PARIS, Ky. (FOX 56) — A “drug round-up” in Bourbon County resulted in more than two dozen arrests in connection to a central Kentucky drug ring.
The arrests came after a months-long investigation by the Bluegrass Narcotic Task Force and the Kentucky State Police, according to the Paris Police Department.
After concerned citizens submitted several reports, the task force started surveillance of multiple locations were suspected drug activity was believed to be taking place. A total of 28 suspects were indicted, arrested, and charged with multiple drug offenses.
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The Paris Police Department said several individuals were allegedly selling carfentanil, a stronger version of fentanyl meant for animals.
“A staggering 10,000 times more potent than morphine. Notably, carfentanil lacks any medical application for human use and is considered an analog of fentanyl. Its primary utilization is as a tranquilizer in veterinary medicine, typically for large animals like elephants,” the Bluegrass Narcotics Task Force said in a news release.
The suspects would also mix fentanyl with other drugs like heroin, pills, cocaine, meth, and ecstasy, according to the task force.
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The investigation is ongoing, and authorities said they are working to apprehend more suspects involved in these cases.
The Paris Police Department along with the Harrison County Sheriff’s Office, the Cynthiana Police Department, and the Bourbon County Sheriff’s Office are part of the Bluegrass Narcotics Task Force.
Dealing with overdose, saving a life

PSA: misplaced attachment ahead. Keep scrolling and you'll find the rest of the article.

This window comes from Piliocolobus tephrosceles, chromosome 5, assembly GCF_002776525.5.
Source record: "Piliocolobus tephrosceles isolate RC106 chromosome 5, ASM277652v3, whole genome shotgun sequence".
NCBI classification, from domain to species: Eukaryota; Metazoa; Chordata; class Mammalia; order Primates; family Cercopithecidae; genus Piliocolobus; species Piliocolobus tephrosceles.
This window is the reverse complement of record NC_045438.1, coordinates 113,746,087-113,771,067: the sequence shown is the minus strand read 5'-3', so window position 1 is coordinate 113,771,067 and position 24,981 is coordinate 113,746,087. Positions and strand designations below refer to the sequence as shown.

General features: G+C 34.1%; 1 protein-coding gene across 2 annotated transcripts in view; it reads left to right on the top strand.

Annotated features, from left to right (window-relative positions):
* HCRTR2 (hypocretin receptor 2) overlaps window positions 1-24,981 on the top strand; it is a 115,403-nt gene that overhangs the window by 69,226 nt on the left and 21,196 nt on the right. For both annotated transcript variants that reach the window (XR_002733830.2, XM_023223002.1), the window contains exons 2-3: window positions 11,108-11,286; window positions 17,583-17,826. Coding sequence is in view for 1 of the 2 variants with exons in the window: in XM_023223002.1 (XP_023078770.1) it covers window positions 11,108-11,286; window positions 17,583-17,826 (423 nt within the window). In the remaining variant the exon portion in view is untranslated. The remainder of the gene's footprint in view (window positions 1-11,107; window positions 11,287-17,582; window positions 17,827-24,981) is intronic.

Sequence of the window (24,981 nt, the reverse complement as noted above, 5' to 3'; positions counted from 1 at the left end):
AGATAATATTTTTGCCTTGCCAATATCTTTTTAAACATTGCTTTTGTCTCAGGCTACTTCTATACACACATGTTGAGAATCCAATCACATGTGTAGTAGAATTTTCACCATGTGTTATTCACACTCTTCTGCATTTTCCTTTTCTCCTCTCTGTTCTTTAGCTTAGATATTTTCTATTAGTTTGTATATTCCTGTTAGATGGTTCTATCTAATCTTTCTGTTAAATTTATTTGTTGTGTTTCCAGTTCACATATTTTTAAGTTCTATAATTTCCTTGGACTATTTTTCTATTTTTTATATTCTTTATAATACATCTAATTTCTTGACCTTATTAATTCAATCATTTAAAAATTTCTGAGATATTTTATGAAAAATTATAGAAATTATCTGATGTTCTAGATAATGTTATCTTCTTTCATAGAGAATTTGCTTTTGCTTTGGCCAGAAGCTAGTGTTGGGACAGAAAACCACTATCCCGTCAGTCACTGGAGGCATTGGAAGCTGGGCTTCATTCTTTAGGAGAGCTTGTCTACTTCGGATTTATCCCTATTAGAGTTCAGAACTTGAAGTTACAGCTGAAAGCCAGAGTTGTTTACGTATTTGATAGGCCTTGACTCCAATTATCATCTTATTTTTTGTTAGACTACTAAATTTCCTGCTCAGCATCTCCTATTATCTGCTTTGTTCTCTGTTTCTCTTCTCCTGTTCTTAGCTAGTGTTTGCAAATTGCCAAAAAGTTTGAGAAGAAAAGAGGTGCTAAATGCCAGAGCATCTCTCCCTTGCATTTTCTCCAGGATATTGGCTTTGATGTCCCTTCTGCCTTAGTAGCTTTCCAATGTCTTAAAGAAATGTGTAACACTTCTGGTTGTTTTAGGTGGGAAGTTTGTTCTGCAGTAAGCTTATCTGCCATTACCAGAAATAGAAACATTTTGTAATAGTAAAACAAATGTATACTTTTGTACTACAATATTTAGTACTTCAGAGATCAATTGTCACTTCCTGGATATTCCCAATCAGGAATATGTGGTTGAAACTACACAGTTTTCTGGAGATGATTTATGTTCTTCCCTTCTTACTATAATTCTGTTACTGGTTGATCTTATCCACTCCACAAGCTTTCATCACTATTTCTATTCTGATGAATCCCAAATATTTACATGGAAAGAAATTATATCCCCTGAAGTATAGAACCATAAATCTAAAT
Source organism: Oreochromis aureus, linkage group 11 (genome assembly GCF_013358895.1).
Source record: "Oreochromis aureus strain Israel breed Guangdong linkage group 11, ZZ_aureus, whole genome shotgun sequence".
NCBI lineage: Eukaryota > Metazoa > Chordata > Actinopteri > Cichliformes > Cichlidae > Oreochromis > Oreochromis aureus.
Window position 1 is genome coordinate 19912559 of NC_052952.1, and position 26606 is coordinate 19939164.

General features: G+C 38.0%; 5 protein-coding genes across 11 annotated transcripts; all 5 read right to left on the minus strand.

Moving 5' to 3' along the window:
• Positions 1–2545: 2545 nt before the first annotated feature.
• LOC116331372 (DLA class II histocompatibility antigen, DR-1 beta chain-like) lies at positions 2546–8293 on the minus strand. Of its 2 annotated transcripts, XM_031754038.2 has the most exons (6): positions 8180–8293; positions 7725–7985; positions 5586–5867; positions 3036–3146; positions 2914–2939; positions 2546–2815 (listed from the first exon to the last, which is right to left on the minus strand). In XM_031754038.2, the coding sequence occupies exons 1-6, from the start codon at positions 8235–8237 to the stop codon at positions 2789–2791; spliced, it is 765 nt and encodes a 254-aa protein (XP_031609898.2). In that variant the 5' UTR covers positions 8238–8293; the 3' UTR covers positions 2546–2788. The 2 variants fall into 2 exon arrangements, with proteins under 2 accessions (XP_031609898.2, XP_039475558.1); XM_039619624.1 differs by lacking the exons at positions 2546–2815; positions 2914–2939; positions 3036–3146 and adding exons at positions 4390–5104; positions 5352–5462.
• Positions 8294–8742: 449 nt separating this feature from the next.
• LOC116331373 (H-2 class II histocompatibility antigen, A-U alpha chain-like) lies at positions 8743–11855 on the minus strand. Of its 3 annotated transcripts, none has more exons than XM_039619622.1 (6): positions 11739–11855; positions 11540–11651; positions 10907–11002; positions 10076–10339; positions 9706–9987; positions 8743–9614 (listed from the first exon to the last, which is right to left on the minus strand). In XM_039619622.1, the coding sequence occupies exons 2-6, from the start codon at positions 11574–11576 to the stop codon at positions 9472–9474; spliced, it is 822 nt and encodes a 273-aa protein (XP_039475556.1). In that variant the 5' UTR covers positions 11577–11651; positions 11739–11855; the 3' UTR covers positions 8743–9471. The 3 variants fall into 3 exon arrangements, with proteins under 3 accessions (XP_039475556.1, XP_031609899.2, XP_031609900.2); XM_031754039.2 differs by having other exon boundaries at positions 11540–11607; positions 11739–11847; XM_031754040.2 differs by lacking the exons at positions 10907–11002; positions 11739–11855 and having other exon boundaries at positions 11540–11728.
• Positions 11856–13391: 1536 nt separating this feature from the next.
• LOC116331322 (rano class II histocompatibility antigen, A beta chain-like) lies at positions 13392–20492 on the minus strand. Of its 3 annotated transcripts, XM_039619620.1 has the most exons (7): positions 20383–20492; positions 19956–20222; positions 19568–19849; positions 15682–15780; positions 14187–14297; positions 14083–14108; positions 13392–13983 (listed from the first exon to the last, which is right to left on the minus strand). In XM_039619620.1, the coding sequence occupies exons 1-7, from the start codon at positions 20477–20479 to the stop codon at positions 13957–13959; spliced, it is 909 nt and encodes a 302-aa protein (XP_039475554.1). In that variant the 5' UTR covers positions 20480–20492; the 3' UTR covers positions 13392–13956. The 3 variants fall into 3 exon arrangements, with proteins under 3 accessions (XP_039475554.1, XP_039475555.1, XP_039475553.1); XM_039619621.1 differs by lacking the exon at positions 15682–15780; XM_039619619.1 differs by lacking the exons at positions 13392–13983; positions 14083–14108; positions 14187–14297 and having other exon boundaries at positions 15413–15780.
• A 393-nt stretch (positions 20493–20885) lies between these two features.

“The drug epidemic has taken a heavy toll on many families, who have suffered the tragic consequences of overdoses and fatalities. Our communities are facing the challenges of the epidemic, and law enforcement agencies are working hard to limit its effects. They collaborate with local treatment centers that offer ASAP programs and Casey Laws to help individuals and families who need support and care,” the task force said.
Authorities said to never let someone “sleep it off.”
Most health departments will give anyone over the age of 18 Narcan for free.
Symptoms of overdoes:
- The person won’t wake up
- Cold, clammy skin
- Slow or no breathing
- Blue lips or nails
- Tiny pupils
- Gurgling or snoring
Kentucky State Police and most police and sheriff’s offices also participate in the Operation Hope/Angel Program can help those suffering from substance or alcohol dependency.
Anyone that comes forward will not be arrested or charged with any drug violations if they participate in a treatment program. They can also safely dispose of any drugs or any paraphernalia they might have on them without being arrested.
For more on the Angel Program, click here.
“People are really struggling and might know they need help but are unsure of where to turn. It can be nerve wracking to take that first step, but it really can be the difference between life and death,” said Vanessa Keeton, ARC’s vice president of marketing, in a news release. “At ARC, many of us have been in that exact same situation, and we’re here to help you navigate the process every step of the way.”
Anyone struggling with addiction or drug dependency can call ARC’s hotline at (606) 638-0938 or visit their website to learn more.
The Substance Abuse and Mental Health Services Administration offers a national hotline to help those seeking help at 1-800-662-4357.